Your Boozin' Could Support New Ohio Businesses



Ma, it was fo jobs!
  • "Ma, it was fo jobs!"

Ohio lykes itz likcore and beer. Itz a state nown fer tippin’ back a few, maybe mor than a fyew, maybe in the middel of the da, on tha regulr.

But that liquor consumption may soon lead to something more than liver disease and ugly spouses. Under a new proposal from the governor’s office, the state’s guzzled gallons — which last year set a record at 10.8 million down the hatch — may power badly needed economic growth.

Governor John Kasich would like to privatize the state’s liquor business — or at least, kind of, according to the Plain Dealer. Kasich would lease the state’s booze distribution to JobsOhio, the private venture capital outfit he’s cooked up to fund future businesses in the state for a return cut of future profits. The profits from the distribution would go toward JobOhio’s start-up funding. So a portion of that sizable chunk of your paycheck you incinerate every week on the barstool could end up partially funding a new business. Doesn’t that make the next drink seem all the more acceptable?

The lease would be in the 20-25 year range and probably won’t get inked until early 2012. A fair market price hasn’t been worked out yet. Right now, JobsOhio will issue $1.2 billion in revenue bonds backed by future liquor money, which could work out to something like $6 billion over the length of the lease. $700 million of that chunk of change will help with JobsOhio’s distribution operation; the additional $500 million will help plug the state’s bleeding budget.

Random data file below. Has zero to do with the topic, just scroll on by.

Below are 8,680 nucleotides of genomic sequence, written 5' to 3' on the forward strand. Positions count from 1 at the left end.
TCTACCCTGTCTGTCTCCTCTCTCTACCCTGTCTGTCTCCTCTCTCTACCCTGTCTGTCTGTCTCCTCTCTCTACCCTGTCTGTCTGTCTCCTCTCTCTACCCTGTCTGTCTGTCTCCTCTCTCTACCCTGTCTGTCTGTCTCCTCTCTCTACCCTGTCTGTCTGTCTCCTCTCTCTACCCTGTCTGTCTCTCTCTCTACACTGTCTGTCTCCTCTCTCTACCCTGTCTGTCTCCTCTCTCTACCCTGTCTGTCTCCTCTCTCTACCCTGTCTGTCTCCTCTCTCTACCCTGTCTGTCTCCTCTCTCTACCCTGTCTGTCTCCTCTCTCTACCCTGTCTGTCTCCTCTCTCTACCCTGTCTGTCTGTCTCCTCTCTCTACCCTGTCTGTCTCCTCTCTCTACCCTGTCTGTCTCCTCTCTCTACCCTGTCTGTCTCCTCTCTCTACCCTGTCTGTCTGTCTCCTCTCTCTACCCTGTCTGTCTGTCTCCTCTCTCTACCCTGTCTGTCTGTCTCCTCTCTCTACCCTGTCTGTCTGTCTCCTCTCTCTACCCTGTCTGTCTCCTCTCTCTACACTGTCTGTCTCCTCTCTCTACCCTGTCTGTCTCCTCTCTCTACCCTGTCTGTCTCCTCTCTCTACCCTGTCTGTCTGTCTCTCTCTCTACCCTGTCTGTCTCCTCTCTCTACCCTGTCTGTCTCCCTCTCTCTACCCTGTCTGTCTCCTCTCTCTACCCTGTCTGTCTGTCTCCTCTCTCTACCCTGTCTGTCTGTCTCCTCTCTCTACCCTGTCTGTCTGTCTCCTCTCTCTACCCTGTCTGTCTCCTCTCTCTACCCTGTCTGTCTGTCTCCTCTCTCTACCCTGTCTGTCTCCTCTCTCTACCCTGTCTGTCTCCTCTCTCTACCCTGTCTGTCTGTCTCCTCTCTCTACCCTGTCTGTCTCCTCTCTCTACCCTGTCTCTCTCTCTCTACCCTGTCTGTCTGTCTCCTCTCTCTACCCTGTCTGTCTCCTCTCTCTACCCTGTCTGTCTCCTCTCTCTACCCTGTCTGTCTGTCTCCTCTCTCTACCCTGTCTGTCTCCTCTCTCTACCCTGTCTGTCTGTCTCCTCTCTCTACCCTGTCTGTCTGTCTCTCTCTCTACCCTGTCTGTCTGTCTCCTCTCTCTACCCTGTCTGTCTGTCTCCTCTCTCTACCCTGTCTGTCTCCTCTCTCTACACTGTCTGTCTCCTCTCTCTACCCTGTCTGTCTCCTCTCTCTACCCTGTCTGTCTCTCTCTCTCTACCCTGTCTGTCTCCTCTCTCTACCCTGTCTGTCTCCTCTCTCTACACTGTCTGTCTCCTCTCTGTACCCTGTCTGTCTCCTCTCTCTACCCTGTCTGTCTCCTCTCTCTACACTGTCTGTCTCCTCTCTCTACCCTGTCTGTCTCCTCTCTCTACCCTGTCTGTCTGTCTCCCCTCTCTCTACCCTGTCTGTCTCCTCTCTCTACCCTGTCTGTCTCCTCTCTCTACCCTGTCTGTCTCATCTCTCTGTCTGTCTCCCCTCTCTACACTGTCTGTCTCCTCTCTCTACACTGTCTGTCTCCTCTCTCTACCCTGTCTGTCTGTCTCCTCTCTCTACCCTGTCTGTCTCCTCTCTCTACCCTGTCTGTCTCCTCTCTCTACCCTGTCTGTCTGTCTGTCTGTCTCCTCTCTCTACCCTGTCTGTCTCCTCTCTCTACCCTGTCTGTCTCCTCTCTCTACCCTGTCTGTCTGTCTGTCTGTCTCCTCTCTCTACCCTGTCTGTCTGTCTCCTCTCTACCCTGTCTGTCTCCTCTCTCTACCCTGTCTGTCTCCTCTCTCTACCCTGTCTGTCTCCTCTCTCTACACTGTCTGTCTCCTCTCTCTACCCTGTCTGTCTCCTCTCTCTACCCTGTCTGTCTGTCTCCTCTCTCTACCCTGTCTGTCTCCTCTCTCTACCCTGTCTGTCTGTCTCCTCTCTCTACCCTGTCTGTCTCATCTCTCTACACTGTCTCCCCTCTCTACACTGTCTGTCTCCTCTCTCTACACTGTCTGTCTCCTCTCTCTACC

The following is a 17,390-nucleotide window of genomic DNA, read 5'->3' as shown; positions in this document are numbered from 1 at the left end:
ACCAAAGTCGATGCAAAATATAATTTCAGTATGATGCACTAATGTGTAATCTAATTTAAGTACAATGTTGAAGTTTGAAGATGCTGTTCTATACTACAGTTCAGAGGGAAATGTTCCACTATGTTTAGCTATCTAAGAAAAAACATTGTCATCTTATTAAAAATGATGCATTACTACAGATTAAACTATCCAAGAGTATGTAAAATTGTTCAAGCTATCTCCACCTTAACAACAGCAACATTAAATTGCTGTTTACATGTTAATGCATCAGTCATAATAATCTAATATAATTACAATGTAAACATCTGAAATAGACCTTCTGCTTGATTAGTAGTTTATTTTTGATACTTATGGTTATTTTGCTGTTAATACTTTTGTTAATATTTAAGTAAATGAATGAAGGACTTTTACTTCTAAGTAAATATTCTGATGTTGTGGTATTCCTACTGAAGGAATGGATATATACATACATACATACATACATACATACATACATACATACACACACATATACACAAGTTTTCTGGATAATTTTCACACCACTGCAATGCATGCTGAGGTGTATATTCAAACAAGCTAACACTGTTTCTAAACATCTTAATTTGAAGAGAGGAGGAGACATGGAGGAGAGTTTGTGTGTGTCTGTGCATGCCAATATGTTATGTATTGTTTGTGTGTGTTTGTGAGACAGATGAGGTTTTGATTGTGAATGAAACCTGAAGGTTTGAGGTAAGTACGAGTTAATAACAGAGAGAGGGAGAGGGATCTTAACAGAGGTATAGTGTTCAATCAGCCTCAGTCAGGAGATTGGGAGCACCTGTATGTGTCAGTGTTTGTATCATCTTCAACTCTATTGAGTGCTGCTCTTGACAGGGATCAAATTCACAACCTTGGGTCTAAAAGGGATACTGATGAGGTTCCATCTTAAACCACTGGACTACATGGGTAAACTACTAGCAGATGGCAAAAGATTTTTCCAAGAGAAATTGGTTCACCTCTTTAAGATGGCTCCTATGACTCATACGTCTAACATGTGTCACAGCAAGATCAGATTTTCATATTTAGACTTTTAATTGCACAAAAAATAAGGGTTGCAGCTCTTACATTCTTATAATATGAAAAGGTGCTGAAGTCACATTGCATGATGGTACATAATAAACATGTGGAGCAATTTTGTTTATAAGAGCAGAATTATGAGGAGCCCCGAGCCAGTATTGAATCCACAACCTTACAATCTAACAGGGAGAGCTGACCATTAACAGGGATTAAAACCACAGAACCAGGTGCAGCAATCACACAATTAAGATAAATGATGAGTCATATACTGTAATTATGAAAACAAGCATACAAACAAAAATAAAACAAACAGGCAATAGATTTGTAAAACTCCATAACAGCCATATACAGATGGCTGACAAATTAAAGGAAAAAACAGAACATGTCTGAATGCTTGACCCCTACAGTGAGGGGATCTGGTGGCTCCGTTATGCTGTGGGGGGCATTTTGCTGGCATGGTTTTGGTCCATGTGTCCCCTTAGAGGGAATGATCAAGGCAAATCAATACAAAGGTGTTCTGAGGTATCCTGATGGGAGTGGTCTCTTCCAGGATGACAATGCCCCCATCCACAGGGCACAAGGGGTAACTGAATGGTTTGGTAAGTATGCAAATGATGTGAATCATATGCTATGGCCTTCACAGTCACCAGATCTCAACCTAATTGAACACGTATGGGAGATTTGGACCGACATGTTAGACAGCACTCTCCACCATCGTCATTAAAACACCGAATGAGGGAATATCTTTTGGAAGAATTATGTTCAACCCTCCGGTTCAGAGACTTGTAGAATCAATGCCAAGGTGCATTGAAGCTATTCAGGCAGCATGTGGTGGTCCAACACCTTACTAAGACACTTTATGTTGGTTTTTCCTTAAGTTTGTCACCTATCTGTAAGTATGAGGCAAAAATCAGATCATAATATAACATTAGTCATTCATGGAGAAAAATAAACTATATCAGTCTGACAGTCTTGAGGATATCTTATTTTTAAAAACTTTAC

Other states do this, but often the model has the government leasing out the distribution to the highest-bidding business. Under this plan, tapping a privately run state agency let’s the state control how those funds are used.

So again, pour out another one. You know you were going to already, this time you just don’t have to feel bad about it. “Why, officer? Because the state of Ohyo needd me to have that whsky. Jobz, man, its abot the jowbz.”

We welcome readers to submit letters regarding articles and content in Cleveland Scene. Letters should be a minimum of 150 words, refer to content that has appeared on Cleveland Scene, and must include the writer's full name, address, and phone number for verification purposes. No attachments will be considered. Writers of letters selected for publication will be notified via email. Letters may be edited and shortened for space.

Email us at [email protected].

Support Local Journalism.
Join the Cleveland Scene Press Club

Local journalism is information. Information is power. And we believe everyone deserves access to accurate independent coverage of their community and state. Our readers helped us continue this coverage in 2020, and we are so grateful for the support.

Help us keep this coverage going in 2021. Whether it's a one-time acknowledgement of this article or an ongoing membership pledge, your support goes to local-based reporting from our small but mighty team.

Join the Cleveland Scene Press Club for as little as $5 a month.